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Shake-table in earthquake engineering is a very effective experimental equipment to verify seismic performance associated with the direct damage to individual buildings or their models under specified ground shaking. The best way to do it is to put a building structure on a shake-table that simulates the earth shaking and to watch what may happen next (if you have no time to stand out in the field and wait for a real earthquake to strike). The earliest shake-table experiments were performed more than a century ago 
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Modern shake-tables typically consist of a rectangular platform that is driven in up to six degrees of freedom (DOF) by servo-hydraulic or other types of actuators. Test specimens are fixed to the platform and shaken, often to the point of failure.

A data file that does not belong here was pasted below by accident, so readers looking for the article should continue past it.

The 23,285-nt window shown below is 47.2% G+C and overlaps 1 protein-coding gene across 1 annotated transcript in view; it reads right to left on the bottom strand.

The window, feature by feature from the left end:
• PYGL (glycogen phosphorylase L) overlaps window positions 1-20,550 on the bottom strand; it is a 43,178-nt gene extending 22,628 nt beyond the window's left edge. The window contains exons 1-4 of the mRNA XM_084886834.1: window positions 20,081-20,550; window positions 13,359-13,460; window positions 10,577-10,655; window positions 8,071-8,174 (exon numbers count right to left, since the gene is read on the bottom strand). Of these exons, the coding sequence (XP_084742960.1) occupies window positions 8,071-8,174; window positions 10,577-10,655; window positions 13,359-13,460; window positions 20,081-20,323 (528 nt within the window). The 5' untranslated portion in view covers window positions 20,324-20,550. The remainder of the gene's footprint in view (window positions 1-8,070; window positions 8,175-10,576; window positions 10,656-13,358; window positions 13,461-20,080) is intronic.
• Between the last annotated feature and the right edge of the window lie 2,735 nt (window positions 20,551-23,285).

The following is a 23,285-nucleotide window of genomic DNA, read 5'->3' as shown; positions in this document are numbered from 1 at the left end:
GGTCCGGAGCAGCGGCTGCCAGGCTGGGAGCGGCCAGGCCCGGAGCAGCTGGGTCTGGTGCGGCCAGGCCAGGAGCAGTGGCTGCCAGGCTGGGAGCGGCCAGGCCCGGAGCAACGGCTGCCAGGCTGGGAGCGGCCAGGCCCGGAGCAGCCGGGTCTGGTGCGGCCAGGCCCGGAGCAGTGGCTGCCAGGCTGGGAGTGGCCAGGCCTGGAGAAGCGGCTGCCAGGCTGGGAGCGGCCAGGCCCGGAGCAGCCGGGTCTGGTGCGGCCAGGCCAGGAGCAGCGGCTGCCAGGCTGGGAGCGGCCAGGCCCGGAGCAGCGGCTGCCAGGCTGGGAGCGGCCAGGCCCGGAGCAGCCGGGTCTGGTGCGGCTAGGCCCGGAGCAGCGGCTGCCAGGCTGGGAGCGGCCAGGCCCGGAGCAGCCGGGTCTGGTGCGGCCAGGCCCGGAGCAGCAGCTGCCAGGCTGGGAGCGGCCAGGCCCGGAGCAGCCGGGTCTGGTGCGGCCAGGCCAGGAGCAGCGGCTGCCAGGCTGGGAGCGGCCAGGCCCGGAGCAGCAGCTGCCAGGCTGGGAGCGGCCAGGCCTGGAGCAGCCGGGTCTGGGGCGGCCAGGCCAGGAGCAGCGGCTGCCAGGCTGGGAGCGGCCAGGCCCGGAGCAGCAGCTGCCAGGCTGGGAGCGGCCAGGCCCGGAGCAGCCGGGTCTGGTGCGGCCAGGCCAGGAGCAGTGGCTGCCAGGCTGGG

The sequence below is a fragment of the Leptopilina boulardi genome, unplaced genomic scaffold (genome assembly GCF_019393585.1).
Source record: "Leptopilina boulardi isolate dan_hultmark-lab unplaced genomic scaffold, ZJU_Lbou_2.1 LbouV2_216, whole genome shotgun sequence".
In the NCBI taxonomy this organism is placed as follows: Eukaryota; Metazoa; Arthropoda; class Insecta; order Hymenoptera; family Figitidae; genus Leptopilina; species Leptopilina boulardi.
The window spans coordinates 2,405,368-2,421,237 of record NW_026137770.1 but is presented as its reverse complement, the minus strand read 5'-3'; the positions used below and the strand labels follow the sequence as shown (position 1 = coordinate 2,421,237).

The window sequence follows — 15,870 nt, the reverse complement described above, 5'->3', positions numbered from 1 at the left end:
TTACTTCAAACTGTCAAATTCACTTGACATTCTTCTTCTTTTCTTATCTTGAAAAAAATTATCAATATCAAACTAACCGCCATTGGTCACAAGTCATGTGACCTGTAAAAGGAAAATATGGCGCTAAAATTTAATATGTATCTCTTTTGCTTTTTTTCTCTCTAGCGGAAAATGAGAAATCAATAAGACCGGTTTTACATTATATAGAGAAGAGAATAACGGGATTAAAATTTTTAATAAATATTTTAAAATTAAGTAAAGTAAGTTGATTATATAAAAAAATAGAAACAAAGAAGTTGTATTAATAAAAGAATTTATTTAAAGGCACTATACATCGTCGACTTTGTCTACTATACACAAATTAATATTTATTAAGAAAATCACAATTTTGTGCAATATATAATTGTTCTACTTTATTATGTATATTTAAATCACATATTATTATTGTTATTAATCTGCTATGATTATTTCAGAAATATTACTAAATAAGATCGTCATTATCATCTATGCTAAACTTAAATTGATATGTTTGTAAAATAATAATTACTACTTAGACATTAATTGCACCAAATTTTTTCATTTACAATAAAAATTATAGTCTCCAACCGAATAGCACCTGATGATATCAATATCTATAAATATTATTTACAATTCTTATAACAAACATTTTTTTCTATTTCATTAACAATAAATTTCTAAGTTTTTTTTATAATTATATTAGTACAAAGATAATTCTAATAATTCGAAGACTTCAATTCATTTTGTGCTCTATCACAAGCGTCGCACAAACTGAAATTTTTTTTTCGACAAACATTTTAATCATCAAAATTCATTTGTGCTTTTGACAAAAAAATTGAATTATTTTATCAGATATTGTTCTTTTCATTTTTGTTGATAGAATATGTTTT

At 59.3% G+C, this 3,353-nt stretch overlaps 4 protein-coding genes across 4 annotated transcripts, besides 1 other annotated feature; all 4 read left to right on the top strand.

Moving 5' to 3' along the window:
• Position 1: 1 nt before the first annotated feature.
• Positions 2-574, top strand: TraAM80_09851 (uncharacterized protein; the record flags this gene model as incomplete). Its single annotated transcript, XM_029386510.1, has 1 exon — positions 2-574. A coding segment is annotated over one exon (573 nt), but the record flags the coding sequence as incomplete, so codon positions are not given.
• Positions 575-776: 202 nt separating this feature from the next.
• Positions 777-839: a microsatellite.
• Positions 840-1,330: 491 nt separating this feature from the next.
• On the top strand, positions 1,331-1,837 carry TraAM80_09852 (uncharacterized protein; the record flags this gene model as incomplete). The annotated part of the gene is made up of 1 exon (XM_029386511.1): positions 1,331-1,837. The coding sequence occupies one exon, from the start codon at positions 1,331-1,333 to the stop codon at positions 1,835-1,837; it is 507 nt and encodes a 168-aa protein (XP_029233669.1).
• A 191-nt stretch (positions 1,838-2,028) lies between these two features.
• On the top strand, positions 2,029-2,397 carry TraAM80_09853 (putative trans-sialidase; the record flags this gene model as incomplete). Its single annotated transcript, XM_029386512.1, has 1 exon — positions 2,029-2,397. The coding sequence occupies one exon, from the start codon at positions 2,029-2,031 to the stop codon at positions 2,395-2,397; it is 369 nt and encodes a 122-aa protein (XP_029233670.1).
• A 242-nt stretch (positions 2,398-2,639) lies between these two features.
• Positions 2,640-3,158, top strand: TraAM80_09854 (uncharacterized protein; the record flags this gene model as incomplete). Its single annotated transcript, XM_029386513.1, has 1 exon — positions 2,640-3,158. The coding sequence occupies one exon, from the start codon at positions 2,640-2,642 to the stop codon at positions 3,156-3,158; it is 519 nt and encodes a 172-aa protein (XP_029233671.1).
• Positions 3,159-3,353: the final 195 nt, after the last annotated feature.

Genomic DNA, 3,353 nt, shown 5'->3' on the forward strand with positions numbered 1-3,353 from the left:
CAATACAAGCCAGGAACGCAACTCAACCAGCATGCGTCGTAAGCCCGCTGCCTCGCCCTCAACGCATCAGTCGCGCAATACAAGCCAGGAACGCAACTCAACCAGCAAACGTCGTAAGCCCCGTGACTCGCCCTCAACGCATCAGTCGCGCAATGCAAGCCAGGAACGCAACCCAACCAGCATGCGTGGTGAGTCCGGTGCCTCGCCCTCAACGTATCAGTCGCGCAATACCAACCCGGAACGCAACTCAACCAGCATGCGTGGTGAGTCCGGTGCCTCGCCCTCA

Concurrent performance testingEdit
Concurrent testing on a shake-table is mostly used when some new building technology has to be compared against the old one; see, e.g., the images below:
Those testings might include both real (physical) and virtual (computer) experiments.
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- ↑ Omori, F. (1900). Seismic Experiments on the Fracturing and Overturning of Columns. Publ. Earthquake Invest. Comm. In Foreign Languages, N.4, Tokyo.
- ↑ Concurrent Shake-Table Testing